Just Where I Left It …

Looking for these?
Looking for these?

Dogs’ memories — how well they remember things over time, whether they remember people, other dogs, or their mothers and siblings years after they last met — are the topic of much speculation and, lately, of serious research.
As Jana gets older and begins to show her age in some ways, I sometimes wonder whether she’s becoming forgetful or confused in the ways that many humans do as we age. She sometimes will stand and look at me and bark (and bark and bark), for example, and I cannot figure out what she wants or needs.
But then there are the encounters with smelly things on walks. She’ll find something — scraps of food, something dead, sometimes even worse things — that she wants to eat and that I do not want her to eat (or roll in). I’ll give her a stern, “Leave it,” and encourage her past the Thing. I’ll make a mental note to remember this Thing on our way home. A half hour or 45 minutes later, we’ll be walking home. The Thing will, of course, have completely slipped my sieve-like mind. Not Jana’s though. She beelines for it.
Sure, she could be smelling it as we approach. While that’s a reasonable explanation for Thing encounters on daily walks, the same thing can happen with encounters that are weeks or even months apart. At the dog beach we used to visit in Florida, she’d remember where a really good dead Thing had been — months later. It was never still there, and the tides, the wind, the cleanup crews, the other dogs and other animals would have obliterated any remaining scent. On hikes, she’ll dash off to pick up a rock she noticed on the way in — sometimes a couple hours later, as we head to the car. She seeks out remembered toys and beds at friends’ houses, too.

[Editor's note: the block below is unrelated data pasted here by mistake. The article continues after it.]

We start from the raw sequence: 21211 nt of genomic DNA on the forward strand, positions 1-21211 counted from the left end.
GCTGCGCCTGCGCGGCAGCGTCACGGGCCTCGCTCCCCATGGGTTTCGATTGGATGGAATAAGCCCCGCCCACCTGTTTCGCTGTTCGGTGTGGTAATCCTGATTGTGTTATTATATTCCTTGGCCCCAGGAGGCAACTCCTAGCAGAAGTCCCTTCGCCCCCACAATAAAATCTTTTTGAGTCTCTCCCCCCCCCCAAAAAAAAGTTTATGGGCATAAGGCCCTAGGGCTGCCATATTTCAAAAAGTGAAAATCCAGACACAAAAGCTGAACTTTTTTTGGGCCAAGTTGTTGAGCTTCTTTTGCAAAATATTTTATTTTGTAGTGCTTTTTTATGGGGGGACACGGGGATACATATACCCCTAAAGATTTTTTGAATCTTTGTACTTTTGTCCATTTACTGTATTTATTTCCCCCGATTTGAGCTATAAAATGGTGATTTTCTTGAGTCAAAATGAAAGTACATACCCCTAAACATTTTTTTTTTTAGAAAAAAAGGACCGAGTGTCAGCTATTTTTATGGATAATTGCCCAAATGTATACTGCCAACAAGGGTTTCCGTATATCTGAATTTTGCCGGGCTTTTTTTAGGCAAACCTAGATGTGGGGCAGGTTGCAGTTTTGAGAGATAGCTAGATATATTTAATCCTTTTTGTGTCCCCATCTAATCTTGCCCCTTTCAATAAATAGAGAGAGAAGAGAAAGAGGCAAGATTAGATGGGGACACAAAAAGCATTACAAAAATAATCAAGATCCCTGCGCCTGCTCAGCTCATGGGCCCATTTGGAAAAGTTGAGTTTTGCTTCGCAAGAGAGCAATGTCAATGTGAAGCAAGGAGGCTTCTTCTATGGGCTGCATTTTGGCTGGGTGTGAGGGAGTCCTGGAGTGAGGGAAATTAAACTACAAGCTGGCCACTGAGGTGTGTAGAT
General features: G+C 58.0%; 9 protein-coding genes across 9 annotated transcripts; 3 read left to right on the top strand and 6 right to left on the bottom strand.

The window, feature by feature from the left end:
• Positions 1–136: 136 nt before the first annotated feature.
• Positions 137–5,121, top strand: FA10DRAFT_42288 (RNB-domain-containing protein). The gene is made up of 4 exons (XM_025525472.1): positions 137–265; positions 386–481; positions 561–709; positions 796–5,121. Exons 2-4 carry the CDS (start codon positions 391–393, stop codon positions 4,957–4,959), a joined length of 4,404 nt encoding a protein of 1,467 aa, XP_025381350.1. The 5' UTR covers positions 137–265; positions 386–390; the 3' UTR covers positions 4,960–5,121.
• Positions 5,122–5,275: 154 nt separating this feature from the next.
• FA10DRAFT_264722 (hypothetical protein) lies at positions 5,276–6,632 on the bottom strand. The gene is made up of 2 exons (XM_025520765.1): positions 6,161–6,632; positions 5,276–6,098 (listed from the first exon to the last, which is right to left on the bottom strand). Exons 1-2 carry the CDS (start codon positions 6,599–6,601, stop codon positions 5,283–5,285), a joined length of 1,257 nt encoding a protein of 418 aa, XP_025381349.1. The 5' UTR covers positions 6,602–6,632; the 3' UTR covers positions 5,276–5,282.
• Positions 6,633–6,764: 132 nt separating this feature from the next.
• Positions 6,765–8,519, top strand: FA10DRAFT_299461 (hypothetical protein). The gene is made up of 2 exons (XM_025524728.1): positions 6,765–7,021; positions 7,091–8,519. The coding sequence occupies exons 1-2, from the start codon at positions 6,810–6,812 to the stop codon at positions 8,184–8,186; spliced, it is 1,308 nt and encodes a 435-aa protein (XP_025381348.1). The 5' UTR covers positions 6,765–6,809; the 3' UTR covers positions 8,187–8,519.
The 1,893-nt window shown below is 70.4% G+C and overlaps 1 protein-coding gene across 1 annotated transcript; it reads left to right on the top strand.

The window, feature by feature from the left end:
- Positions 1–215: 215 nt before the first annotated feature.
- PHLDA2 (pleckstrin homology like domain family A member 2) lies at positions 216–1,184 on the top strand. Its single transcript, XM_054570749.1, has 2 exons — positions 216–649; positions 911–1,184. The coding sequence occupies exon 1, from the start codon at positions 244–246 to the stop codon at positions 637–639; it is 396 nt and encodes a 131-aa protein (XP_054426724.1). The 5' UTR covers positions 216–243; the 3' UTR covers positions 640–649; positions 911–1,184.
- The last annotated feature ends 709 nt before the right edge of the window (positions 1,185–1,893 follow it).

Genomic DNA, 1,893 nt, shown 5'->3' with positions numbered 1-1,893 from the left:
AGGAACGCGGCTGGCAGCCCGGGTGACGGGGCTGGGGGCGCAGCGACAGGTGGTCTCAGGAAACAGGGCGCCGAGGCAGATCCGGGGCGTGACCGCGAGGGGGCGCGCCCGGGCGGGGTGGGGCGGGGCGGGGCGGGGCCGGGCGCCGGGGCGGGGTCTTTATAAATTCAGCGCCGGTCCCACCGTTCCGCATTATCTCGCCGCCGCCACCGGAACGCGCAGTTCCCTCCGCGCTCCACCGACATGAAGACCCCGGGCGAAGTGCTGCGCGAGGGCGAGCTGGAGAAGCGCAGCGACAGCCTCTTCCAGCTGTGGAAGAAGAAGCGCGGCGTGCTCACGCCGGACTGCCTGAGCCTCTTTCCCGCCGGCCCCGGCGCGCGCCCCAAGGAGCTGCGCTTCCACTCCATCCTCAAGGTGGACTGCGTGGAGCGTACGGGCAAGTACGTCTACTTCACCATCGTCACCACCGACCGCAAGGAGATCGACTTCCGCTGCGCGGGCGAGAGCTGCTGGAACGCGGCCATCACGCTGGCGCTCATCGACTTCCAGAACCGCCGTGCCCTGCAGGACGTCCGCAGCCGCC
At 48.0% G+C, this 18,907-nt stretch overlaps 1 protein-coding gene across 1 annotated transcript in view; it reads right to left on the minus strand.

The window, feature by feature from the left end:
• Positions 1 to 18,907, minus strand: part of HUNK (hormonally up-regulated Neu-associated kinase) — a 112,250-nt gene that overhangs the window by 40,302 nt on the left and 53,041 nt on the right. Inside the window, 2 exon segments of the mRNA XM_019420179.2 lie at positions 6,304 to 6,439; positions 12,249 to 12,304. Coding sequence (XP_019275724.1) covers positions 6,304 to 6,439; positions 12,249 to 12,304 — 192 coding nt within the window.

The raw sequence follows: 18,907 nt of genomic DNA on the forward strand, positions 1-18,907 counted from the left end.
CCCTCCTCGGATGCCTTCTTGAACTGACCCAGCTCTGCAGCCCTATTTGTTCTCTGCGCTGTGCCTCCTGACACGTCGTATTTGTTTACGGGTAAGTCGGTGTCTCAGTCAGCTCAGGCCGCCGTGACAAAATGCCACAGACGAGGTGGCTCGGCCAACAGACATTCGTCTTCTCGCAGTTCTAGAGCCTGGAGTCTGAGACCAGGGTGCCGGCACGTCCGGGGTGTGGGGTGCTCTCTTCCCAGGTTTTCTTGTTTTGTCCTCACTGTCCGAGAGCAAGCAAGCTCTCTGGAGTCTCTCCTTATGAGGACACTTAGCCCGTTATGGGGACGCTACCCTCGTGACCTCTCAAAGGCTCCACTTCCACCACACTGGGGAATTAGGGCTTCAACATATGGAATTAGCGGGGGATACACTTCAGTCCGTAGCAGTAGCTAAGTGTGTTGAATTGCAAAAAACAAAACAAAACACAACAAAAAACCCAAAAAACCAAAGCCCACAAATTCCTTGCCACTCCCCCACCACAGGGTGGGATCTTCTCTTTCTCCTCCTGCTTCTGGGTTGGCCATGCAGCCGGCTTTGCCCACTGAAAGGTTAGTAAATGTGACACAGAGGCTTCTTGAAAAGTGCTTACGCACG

While generations of scientists and dog lovers have accepted the idea that dogs live fully in the moment — and they really seem to — that does not mean they don’t also remember and plan. Dogs clearly make “mental notes” of significant things, as we do. They appear to be far better than many of us at actually remembering to seek those things out (and remembering where to look for them).
We should all enlist this talent to keep track of our eyeglasses, car keys, and cellphones!

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